fails “‘to give the defendant fair notice of what
the . . . claim is and the grounds upon which it
rests.’” Bell Atl. Corp. v. Twombly, 550
U.S. 544, 555 (2007) (quoting Conley v. Gibson, 355
U.S. 41, 47 (1957)). While a complaint need not contain
detailed factual allegations, a plaintiff’s allegations
must include more than labels and conclusions.
Twombly, 550 U.S. at 555; Ashcroft v.
Iqbal, 556 U.S. 662, 678 (2009) (“Threadbare
recitals of the elements of a cause of action, supported by
mere conclusory statements, do not suffice.”). The
court must determine whether the complaint contains
“enough facts to state a claim to relief that is
plausible on its face.” Twombly, 550 U.S. at
570. “A claim has facial plausibility when the
plaintiff pleads factual content that allows the court to
draw the reasonable inference that the defendant is liable
for the misconduct alleged.” Iqbal, 556 U.S.
at 679. Although the plausibility standard is not equivalent
to a “‘probability requirement, ’ . . . it
asks for more than a sheer possibility that a defendant has
acted unlawfully.” Iqbal, 556 U.S. at 678
(quoting Twombly, 550 U.S. at 556). “[W]here
the well-pleaded facts do not permit the court to infer more
than the mere possibility of misconduct, the complaint has
alleged-but it has not ‘show[n]’-that the pleader
is entitled to relief.” Iqbal, 556 U.S. at 679
(quoting Fed.R.Civ.P. 8(a)(2)); see also Hill v.
Lappin, 630 F.3d 468, 470-71 (6th Cir. 2010) (holding
that the Twombly/Iqbal plausibility standard applies
to dismissals of prisoner cases on initial review under 28
U.S.C. §§ 1915A(b)(1) and 1915(e)(2)(B)(i)).
state a claim under 42 U.S.C. § 1983, a plaintiff must
allege the violation of a right secured by the federal
Constitution or laws and must show that the deprivation was
committed by a person acting under color of state law.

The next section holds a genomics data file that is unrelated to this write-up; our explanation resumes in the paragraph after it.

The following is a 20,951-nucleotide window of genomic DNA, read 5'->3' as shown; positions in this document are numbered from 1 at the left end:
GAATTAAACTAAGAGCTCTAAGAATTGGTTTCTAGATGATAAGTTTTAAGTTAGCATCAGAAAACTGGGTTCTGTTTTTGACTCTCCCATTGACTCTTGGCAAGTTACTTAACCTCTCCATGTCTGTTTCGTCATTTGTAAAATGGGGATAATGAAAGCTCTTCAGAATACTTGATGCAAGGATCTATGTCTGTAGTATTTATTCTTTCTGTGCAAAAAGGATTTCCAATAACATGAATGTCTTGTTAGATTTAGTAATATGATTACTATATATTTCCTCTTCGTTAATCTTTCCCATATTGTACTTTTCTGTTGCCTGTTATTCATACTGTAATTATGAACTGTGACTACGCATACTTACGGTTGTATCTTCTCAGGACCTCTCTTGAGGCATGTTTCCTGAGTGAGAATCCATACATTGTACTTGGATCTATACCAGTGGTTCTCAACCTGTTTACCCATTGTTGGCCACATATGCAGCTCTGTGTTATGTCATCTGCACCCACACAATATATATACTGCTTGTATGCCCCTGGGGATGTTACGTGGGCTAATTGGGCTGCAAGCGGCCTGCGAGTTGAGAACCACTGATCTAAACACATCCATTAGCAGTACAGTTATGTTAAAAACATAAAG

West v. Atkins, 487 U.S. 42, 48 (1988); Street
v. Corr. Corp. of Am., 102 F.3d 810, 814 (6th Cir.
1996). Because § 1983 is a method for vindicating
federal rights, not a source of substantive rights itself,
the first step in an action under § 1983 is to identify
the specific constitutional right allegedly infringed.
Albright v. Oliver, 510 U.S. 266, 271 (1994).
Sheriff and County as Defendants
only Defendants listed by Plaintiff in this case are Ingham
County and Sheriff Wriggelsworth. Local governments, such as
Defendant Ingham County, are liable only when the asserted
injury is caused by an official policy or custom. See
Connick v. Thompson, 563 U.S. 51, 60 (2011); City of
Canton v. Harris, 489 U.S. 378, 392 (1989); Monell
v. Dep’t of Soc. Servs., 436 U.S. 658, 694 (1978).
In matters pertaining to the conditions of the jail and to
the operation of the deputies, the sheriff is the policymaker
for the county. Mich. Comp. Laws § 51.75 (sheriff has
the “charge and custody” of the jails in his
county); Mich. Comp. Laws § 51.281 (sheriff prescribes
rules and regulations for conduct of prisoners); Mich. Comp.
Laws § 51.70 (sheriff may appoint deputies and revoke
appointments at any time); Kroes v. Smith, 540
F.Supp. 1295, 1298 (E.D. Mich. 1982) (the sheriff of “a
given county is the only official with direct control over
the duties, responsibilities, and methods of operation of
deputy sheriffs” and thus, the sheriff
“establishes the policies and customs described in
Monell”). Thus, the Court looks to the
allegations in Plaintiff’s complaint to determine
whether Plaintiff has alleged that the sheriff has
established a policy or custom which caused him to be